The Loss of Hope in Low-Income America
America is one of the wealthiest countries in the world. Yet a number of markers suggest that our wealth is not translating into better lives for large segments of our society.
Perhaps the starkest of these indicators is that our mortality rate is now rising, a trend which is unique to the U.S. among wealthy countries. Poor health and preventable deaths (such as suicide, opioid overdose, and alcohol poisoning), primarily among uneducated whites, drive this trend. Mortality rates for blacks and Hispanics, in contrast, have continued to fall—narrowing the gap with whites.
These troubling trends in mortality seem closely correlated with other social indicators. My research with Sergio Pinto of the Brookings Institution shows that poor whites also have very little hope for the future on one hand, and high levels of stress, worry, and anger on the other, and that these patterns match those in mortality quite closely. What is going on?
For many years, Americans tolerated extremely high rates of inequality, as most of our society shared the belief that the U.S. was the land of opportunity, and that everyone who worked hard could get ahead. It was the Horatio Alger society, where individual effort was paramount and rewarded by financial success.
Yet that is no longer the case. The poor in the U.S. (who make up roughly 15 percent of the population) are less likely to believe that hard work will get them ahead than are the poor in Latin America, a region known for high levels of poverty and inequality. These findings may seem seems surprising, but a number of recent trends help explain the lack of hope among the American poor.
Notably, we’ve seen unprecedented increases in inequality in the U.S. in recent decades. In Latin America, in contrast, poverty has fallen markedly and some countries have shown progress in reducing inequality.
U.S. inequality is largely explained by the top of the income distribution pulling away from the rest—the rich getting richer. At the same time, incomes for lower and middle class Americans have stalled. Strikingly, 90 percent of children born in 1940 achieved higher incomes than their parents did, while only 50 percent of children born in 1980 did so.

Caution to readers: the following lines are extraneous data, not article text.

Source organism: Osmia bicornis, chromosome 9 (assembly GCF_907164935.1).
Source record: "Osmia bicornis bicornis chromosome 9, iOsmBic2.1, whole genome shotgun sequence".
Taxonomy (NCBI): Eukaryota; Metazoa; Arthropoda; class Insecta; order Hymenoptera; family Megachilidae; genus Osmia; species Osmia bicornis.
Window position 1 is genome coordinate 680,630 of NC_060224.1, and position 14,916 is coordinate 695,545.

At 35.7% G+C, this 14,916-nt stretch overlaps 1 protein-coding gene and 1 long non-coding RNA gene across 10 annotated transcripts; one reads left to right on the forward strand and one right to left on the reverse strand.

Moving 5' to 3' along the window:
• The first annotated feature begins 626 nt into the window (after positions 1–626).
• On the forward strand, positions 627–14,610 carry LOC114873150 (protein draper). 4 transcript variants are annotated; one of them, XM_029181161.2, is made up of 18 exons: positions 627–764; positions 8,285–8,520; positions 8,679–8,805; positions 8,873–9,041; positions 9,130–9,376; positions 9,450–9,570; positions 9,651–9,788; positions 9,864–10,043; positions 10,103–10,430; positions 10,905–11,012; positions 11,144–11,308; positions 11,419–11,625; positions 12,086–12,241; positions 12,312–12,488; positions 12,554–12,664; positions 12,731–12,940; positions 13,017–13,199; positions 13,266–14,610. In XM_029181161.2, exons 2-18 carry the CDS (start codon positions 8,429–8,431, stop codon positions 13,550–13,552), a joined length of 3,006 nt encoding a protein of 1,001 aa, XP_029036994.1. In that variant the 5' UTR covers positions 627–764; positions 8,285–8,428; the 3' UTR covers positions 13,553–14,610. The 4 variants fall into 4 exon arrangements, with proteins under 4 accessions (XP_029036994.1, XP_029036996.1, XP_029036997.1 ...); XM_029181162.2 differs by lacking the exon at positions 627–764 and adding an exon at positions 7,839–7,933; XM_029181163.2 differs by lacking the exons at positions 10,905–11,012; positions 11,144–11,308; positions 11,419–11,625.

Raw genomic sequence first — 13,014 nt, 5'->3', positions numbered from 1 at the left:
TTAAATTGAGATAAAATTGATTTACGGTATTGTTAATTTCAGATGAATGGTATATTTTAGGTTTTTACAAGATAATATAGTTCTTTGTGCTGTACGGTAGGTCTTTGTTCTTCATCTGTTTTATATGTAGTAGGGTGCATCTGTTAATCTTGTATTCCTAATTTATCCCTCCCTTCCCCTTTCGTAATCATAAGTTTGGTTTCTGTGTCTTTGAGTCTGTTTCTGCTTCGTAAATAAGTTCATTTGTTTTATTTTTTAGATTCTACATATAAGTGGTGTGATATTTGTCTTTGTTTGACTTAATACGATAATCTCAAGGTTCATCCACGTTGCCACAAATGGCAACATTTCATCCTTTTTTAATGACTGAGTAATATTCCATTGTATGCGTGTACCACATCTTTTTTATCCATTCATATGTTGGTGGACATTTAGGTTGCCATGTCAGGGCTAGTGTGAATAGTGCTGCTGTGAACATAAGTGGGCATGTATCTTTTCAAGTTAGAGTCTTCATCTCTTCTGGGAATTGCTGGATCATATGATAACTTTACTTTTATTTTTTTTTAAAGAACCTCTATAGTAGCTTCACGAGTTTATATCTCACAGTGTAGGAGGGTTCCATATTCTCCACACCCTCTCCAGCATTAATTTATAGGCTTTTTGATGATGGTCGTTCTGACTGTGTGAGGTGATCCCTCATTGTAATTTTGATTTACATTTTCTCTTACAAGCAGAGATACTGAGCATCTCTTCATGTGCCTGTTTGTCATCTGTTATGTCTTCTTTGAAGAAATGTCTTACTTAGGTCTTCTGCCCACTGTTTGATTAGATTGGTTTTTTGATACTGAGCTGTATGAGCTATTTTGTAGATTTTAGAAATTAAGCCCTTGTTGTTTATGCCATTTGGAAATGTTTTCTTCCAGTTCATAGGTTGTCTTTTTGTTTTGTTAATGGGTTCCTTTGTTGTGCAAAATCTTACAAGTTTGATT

The wealthy (including the upper echelon of the middle class) increasingly lead separate lives—their children go to different schools, different after school activities, and are disproportionately represented in elite colleges. The distant but visible lives of the very rich make success seem out of reach even for lower middle class households. At the same time, the traditional blue-collar middle class is hollowing out, due to technology driven economic change and the decline of manufacturing and other blue-collar jobs, particularly in the heartland.
Much of the above story is now well known. What is less so is the role of hope and its relation to behaviors. People who believe in their futures are more likely to invest in those futures (for instance going back to school to get a job credential or following good preventive health practices) and to have better outcomes. The hope channel is particularly important for individuals with less means, for whom making such investments requires greater trade-offs. If they do not believe these investments will pay off, then they are much less likely to make them.
The lost hope among poor and lower middle class whites in America, meanwhile, stands in contrast to much higher levels of optimism among poor Hispanics and blacks, with the gap being particularly large for blacks.